Fourteen years ago I visited Classic FM. I clutched a tape of obscure pieces whose character I felt chimed with the station’s taste in accessible classical music. A needy student, I thought this was worth a few bob and might also do some good. The music was melodic, approachable, alternately chummy and sentimental, just the right tone, but by the likes of Peterson-Berger, Rabaud, Palmgren as opposed to Strauss (J2), Holst, Mozart. I was willing to believe that accusations of shameless populism could be deflected by using the agency of unusual repertoire while attractiing listeners not confident with the complexities of ‘difficult’ pieces. You could whistle this stuff. It was ‘nice’. It sounded OK as padding between insurance commercials.

CFM’s then-controller listened tetchily, after having been exceptionally rude about that day’s guest, Isaiah Berlin, in my company while ensuring that the philosopher was out of earshot. If I were to be so frank in expressing my opinion of Mr Michael Bukht I am sure his lawyers would be in touch promptly.

I am no fan of Berlin’s but this shocked me, and also filled me with a sense of resignation at the inevitability of what happened next. Needless to say none of my proposals were taken on board, I still haven’t got my cassette back - there was not even the courtesy of a letter ventriloquizing CFM’s instinctive reaction, which palpably was that I fuck off and mind my own business.

If there is one thing more depressingly indicative of the moronic state of British culture than CFM, it is editors like the ’s Alan Rusbridger allowing their paid toadies to parrot platitudes. Darren Henley, in today’s edition, launches an offensive tirade against Tom Service’s civilised critique of CFM in that newspaper last week.

Service’s case centred on the predictability of CFM’s otiose ‘Hall Of Fame’. Life seems too short to print Henley’s riposte, so tedious have its descants become, but here’s a taster (skip this if you want); ‘this annual chart is compiled by votes from our listeners. Instead of sitting on high, dispensing the music we think people ought to hear, we believe in the democratization of the genre… rather than an experience akin to taking an enforced shower after school sport, we believe classical music should be enjoyed by listeners on their own terms’. Pardon my French, but doesn’t this make you just want to throw up?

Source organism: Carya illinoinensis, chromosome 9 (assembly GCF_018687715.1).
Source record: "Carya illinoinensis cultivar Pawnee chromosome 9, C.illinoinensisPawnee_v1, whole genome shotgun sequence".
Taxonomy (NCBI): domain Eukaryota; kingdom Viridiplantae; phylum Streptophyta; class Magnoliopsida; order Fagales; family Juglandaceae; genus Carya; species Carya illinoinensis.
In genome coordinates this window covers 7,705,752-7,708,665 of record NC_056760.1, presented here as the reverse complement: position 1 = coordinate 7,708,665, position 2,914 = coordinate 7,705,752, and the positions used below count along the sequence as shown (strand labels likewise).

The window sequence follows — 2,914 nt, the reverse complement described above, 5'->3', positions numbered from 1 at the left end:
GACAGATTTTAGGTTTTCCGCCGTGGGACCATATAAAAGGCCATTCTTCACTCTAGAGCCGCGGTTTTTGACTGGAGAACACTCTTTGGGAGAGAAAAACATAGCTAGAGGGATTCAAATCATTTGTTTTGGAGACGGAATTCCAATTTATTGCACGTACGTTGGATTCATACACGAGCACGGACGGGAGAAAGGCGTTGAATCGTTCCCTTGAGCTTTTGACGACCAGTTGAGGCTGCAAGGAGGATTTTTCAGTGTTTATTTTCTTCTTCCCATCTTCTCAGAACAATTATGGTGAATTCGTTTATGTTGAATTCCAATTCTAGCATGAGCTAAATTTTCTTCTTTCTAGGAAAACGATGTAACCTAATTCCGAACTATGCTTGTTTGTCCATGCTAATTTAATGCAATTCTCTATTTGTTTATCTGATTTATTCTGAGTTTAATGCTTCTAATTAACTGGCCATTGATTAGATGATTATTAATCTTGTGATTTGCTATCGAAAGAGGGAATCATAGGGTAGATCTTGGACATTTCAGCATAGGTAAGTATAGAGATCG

You couldn’t find a nastier little nutshell of the essentially Blairite fraud of appearing to hand control over people’s lives back to them while doing nothing of the sort, in a society that is as regimented as it has ever been. Adam Curtis’s BBC4 documentary series The Trap [qv] said it more eloquently than I. It’s telling that Healey’s words are couched in the language of what some people still call a ‘mission statement’; that touchy-feely usage ‘we believe’ is a dead giveaway.

British society is one where our lives are under constantly increasing surveillance, a place of league tables and asset-sweating, where the unseen hand of the market dictates our reactions and tastes with ever surer means. Fictions like those which confer a false sense of potency, that ‘you get to choose’, from who to vote off which intelligence-insulting reality show to whether or not Vaughan Williams is ‘better’ than Puccini have increased exponentially in relation to our growing powerlessness at the hands of neocons and publicists. The more you hear people bigging up the idea of choice, bet on the fact that in real terms your life features less and less choice.